Vertical identity is rooted in worshiping God as Savior.

God is Savior because we are sinners. Worshiping God as Savior means that the most significant drama in my life is not what will happen to my marriage, children, possessions, or career, but what will happen to my sin.

It means that the most wonderful thing that could ever happen in my life is my salvation. It means that the most wonderful thing that I could be called is not boss, or husband, or father, or friend, but “child of God.”

This identity defines your deepest, most pervasive problem. It’s the thing that you most desperately need help with. The Bible says it very clearly. Because we are sinners…

God is focused on delivering us “from such a deadly peril” (2 Corinthians 1:10)

Rescuing us “from the domain of darkness” (Colossians 1:13)

Conforming us “to the image of his Son” (Romans 8:29)

Allowing us to “become partakers of the divine nature” (2 Peter 1:4)

Purifying us “from all unrighteousness” (1 John 1:9)

So as to “purify for himself a people for his own possession who are zealous for good works” (Titus 2:14)

Phrase after phrase reminds us of our true identity, and therefore, what we truly need. While we think “we need” our lives to be comfortable, successful, and predictable, God is willing to compromise all of these in order to deal with our deepest difficultly – our own sin.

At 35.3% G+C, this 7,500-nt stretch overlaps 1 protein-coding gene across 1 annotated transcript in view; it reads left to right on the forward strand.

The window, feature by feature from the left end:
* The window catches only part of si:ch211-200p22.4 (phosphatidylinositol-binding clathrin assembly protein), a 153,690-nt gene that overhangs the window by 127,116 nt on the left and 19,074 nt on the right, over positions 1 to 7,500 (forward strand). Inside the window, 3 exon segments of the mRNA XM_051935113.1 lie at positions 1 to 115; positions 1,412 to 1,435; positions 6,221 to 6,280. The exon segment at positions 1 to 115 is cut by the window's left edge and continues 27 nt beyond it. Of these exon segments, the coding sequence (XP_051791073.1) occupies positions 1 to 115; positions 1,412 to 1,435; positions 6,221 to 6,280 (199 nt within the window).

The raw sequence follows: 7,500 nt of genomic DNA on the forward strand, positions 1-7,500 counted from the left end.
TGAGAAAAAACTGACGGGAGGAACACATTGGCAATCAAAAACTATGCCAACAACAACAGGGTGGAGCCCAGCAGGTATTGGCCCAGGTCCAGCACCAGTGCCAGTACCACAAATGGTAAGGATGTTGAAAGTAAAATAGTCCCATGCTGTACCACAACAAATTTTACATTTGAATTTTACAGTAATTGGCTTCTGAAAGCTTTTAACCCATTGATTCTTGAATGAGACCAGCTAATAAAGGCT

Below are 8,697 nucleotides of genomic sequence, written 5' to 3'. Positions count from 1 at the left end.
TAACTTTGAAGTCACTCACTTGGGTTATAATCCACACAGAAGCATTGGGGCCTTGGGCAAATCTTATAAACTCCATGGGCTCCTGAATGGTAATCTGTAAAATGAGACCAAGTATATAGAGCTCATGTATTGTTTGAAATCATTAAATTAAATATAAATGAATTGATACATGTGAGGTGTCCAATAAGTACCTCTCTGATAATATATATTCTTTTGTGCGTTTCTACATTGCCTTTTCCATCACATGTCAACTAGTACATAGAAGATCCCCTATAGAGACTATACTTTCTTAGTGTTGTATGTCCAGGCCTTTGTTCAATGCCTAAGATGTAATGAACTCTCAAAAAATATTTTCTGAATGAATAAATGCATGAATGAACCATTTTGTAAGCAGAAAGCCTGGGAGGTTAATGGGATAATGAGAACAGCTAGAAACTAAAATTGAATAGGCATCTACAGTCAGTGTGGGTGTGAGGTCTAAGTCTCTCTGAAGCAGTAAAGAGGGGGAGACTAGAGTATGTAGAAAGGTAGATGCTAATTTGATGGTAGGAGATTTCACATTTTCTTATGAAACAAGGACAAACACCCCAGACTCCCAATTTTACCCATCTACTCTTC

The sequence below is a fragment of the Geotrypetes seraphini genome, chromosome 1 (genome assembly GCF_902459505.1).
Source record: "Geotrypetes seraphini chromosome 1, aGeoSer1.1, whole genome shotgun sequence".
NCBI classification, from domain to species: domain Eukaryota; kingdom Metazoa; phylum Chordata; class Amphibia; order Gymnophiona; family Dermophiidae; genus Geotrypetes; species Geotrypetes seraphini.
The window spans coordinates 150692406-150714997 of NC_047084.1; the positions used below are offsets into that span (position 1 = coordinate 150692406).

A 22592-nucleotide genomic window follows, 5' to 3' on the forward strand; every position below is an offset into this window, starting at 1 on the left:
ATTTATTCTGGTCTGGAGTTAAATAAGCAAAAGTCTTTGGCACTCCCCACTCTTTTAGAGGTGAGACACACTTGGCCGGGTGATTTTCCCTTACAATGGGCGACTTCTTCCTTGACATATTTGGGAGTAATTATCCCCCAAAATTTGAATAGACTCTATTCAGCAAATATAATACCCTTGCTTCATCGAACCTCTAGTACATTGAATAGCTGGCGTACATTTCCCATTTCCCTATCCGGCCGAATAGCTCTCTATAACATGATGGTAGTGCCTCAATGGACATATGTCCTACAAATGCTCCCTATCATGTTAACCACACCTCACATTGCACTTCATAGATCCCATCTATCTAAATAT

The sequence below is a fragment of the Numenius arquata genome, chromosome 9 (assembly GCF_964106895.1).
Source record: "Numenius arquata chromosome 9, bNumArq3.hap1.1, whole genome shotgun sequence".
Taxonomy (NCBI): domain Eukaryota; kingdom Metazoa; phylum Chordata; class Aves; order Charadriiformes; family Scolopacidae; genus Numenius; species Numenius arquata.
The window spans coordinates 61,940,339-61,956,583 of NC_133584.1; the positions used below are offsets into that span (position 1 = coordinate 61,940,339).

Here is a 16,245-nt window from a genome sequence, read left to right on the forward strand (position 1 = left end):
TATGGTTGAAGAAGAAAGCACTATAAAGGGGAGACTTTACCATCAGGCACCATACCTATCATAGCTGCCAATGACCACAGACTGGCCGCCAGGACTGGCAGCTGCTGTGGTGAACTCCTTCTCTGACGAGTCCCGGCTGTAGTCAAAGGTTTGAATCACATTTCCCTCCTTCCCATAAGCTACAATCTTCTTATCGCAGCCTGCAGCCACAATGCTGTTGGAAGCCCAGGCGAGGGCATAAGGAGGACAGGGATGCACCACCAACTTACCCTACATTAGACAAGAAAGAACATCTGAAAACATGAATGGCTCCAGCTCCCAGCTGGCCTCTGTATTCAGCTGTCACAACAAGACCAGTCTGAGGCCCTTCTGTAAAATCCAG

When you fail to worship God as Savior, forgetting your identity as a sinner, you’ll be completely confused during life. But to the degree that you recognize your identity as sinner, life will begin to make sense to you.

God has not forgotten you. He has not singled you out for particular abuse. He is near and He is active. In love He is working on your biggest problem, and He will not stop working until the job is done.

Reflection Questions

1. If you’re honest, what do you often name as your “biggest problem” in life?

2. How can you practically remind yourself of your deepest need?

3. How can you improve at worshiping God as Savior in your everyday life?

Paul David Tripp

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